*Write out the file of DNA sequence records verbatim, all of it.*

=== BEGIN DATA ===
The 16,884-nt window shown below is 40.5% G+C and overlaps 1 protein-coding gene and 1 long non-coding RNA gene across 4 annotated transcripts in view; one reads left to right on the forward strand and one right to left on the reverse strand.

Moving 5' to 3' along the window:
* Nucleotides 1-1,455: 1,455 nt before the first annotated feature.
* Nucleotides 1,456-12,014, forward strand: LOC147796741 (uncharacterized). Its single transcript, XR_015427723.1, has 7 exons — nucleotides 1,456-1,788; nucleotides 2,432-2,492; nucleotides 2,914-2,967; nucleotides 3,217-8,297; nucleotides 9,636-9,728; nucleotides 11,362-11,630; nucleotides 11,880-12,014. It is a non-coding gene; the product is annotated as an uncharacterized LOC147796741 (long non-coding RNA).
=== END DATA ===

The 16,884-nt window shown below is 40.5% G+C and overlaps 1 protein-coding gene and 1 long non-coding RNA gene across 4 annotated transcripts in view; one reads left to right on the forward strand and one right to left on the reverse strand.

Moving 5' to 3' along the window:
* Nucleotides 1-1,455: 1,455 nt before the first annotated feature.
* Nucleotides 1,456-12,014, forward strand: LOC147796741 (uncharacterized). Its single transcript, XR_015427723.1, has 7 exons — nucleotides 1,456-1,788; nucleotides 2,432-2,492; nucleotides 2,914-2,967; nucleotides 3,217-8,297; nucleotides 9,636-9,728; nucleotides 11,362-11,630; nucleotides 11,880-12,014. It is a non-coding gene; the product is annotated as an uncharacterized LOC147796741 (long non-coding RNA).